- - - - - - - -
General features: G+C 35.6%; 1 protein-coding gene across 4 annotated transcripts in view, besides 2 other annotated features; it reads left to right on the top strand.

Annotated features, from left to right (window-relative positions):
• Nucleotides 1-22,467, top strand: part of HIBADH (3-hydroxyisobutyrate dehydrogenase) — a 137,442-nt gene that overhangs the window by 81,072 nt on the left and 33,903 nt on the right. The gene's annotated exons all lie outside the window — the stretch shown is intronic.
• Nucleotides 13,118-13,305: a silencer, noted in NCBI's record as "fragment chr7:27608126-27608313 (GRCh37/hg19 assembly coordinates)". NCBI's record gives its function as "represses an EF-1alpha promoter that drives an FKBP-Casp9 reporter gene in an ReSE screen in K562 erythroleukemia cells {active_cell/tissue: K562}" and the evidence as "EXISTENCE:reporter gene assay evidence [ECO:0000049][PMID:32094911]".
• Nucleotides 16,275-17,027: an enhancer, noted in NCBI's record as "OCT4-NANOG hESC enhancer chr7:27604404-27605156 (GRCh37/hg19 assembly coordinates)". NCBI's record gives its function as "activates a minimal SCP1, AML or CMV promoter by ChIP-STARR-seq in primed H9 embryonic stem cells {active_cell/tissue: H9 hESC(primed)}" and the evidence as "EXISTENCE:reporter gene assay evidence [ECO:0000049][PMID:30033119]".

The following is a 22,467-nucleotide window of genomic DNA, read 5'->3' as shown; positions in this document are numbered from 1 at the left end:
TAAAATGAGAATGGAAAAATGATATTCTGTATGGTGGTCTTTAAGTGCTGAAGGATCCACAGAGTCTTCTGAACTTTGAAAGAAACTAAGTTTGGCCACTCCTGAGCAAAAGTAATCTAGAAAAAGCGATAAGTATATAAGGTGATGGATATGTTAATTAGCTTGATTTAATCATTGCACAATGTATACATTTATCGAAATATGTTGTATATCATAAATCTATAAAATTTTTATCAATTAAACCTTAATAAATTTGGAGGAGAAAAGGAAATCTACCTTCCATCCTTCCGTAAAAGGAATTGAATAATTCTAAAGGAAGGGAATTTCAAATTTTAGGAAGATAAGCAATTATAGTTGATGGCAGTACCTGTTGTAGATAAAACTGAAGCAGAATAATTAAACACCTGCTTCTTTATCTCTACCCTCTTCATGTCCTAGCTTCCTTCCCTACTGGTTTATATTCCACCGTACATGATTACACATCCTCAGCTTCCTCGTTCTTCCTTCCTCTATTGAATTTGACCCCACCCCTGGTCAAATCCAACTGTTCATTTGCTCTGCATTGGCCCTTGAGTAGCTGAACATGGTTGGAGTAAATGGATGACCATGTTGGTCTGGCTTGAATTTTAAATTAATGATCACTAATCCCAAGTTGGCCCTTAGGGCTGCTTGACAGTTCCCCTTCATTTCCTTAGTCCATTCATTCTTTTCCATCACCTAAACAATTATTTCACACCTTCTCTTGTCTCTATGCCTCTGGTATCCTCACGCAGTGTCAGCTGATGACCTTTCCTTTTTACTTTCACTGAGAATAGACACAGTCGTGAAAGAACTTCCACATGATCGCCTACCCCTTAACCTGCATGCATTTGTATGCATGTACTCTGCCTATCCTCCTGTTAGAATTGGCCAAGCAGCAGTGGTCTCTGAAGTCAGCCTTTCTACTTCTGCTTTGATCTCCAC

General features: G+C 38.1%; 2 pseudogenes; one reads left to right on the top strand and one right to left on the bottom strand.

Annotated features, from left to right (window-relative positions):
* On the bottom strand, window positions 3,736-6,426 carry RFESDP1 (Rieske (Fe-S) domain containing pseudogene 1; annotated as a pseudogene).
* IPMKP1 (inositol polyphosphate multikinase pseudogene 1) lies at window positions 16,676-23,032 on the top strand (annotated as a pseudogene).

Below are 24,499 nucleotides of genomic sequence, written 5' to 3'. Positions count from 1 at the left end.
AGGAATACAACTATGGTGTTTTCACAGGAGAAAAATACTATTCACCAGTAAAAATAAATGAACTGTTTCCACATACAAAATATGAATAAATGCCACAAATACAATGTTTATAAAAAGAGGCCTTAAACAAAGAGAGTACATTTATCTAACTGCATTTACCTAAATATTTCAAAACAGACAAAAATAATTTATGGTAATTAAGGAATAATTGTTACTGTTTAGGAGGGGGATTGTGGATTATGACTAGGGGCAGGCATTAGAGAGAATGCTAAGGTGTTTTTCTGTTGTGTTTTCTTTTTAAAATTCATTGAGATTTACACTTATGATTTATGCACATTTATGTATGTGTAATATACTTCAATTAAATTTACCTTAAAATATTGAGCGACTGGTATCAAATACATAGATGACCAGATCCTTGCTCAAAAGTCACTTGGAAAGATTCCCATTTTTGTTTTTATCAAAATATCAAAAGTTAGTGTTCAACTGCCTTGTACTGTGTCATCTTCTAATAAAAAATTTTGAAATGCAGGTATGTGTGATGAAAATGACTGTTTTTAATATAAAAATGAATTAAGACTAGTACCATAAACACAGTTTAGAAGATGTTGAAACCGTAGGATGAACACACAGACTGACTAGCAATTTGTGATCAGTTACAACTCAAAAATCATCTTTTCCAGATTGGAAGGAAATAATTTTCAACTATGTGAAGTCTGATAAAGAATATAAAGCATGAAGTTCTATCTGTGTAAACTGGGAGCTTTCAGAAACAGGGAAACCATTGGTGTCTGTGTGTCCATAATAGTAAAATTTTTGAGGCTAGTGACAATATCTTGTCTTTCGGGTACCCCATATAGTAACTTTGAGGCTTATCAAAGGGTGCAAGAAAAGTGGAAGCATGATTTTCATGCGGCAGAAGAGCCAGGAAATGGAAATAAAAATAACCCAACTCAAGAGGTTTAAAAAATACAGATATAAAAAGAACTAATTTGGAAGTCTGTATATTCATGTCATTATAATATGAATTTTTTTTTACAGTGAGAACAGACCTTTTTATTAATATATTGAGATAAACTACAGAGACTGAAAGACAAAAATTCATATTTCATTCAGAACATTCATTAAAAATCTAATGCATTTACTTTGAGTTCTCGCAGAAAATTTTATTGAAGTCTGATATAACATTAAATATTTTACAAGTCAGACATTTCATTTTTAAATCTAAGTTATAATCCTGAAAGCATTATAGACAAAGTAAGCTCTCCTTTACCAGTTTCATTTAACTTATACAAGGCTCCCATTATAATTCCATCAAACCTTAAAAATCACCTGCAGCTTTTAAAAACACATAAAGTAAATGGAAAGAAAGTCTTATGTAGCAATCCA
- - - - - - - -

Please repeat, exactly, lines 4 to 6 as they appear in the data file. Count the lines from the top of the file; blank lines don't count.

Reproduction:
• Nucleotides 13,118-13,305: a silencer, noted in NCBI's record as "fragment chr7:27608126-27608313 (GRCh37/hg19 assembly coordinates)". NCBI's record gives its function as "represses an EF-1alpha promoter that drives an FKBP-Casp9 reporter gene in an ReSE screen in K562 erythroleukemia cells {active_cell/tissue: K562}" and the evidence as "EXISTENCE:reporter gene assay evidence [ECO:0000049][PMID:32094911]".
• Nucleotides 16,275-17,027: an enhancer, noted in NCBI's record as "OCT4-NANOG hESC enhancer chr7:27604404-27605156 (GRCh37/hg19 assembly coordinates)". NCBI's record gives its function as "activates a minimal SCP1, AML or CMV promoter by ChIP-STARR-seq in primed H9 embryonic stem cells {active_cell/tissue: H9 hESC(primed)}" and the evidence as "EXISTENCE:reporter gene assay evidence [ECO:0000049][PMID:30033119]".

The following is a 22,467-nucleotide window of genomic DNA, read 5'->3' as shown; positions in this document are numbered from 1 at the left end: